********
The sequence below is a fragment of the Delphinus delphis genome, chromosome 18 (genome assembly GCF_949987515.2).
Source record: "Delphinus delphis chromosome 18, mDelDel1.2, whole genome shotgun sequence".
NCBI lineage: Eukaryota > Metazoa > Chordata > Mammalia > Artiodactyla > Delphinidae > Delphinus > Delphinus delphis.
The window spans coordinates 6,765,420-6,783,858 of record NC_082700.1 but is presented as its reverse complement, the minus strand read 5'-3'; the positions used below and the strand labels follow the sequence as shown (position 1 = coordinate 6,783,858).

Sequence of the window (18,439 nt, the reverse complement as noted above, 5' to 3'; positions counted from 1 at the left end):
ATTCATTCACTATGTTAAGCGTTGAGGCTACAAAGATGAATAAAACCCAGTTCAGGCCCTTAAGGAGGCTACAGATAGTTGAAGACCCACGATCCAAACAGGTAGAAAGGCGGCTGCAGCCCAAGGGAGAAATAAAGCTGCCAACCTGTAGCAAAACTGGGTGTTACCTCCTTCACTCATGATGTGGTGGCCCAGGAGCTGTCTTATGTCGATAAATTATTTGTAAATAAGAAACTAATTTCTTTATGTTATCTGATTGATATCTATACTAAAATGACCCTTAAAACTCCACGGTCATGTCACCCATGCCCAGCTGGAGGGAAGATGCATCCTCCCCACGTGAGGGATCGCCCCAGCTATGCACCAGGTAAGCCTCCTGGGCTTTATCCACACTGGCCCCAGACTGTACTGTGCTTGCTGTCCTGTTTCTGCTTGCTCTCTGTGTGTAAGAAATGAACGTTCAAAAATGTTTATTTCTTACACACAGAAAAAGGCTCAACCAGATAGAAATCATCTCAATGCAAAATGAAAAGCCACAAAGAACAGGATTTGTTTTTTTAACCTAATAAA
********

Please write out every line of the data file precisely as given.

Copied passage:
The sequence below is a fragment of the Delphinus delphis genome, chromosome 18 (genome assembly GCF_949987515.2).
Source record: "Delphinus delphis chromosome 18, mDelDel1.2, whole genome shotgun sequence".
NCBI lineage: Eukaryota > Metazoa > Chordata > Mammalia > Artiodactyla > Delphinidae > Delphinus > Delphinus delphis.
The window spans coordinates 6,765,420-6,783,858 of record NC_082700.1 but is presented as its reverse complement, the minus strand read 5'-3'; the positions used below and the strand labels follow the sequence as shown (position 1 = coordinate 6,783,858).

Sequence of the window (18,439 nt, the reverse complement as noted above, 5' to 3'; positions counted from 1 at the left end):
ATTCATTCACTATGTTAAGCGTTGAGGCTACAAAGATGAATAAAACCCAGTTCAGGCCCTTAAGGAGGCTACAGATAGTTGAAGACCCACGATCCAAACAGGTAGAAAGGCGGCTGCAGCCCAAGGGAGAAATAAAGCTGCCAACCTGTAGCAAAACTGGGTGTTACCTCCTTCACTCATGATGTGGTGGCCCAGGAGCTGTCTTATGTCGATAAATTATTTGTAAATAAGAAACTAATTTCTTTATGTTATCTGATTGATATCTATACTAAAATGACCCTTAAAACTCCACGGTCATGTCACCCATGCCCAGCTGGAGGGAAGATGCATCCTCCCCACGTGAGGGATCGCCCCAGCTATGCACCAGGTAAGCCTCCTGGGCTTTATCCACACTGGCCCCAGACTGTACTGTGCTTGCTGTCCTGTTTCTGCTTGCTCTCTGTGTGTAAGAAATGAACGTTCAAAAATGTTTATTTCTTACACACAGAAAAAGGCTCAACCAGATAGAAATCATCTCAATGCAAAATGAAAAGCCACAAAGAACAGGATTTGTTTTTTTAACCTAATAAA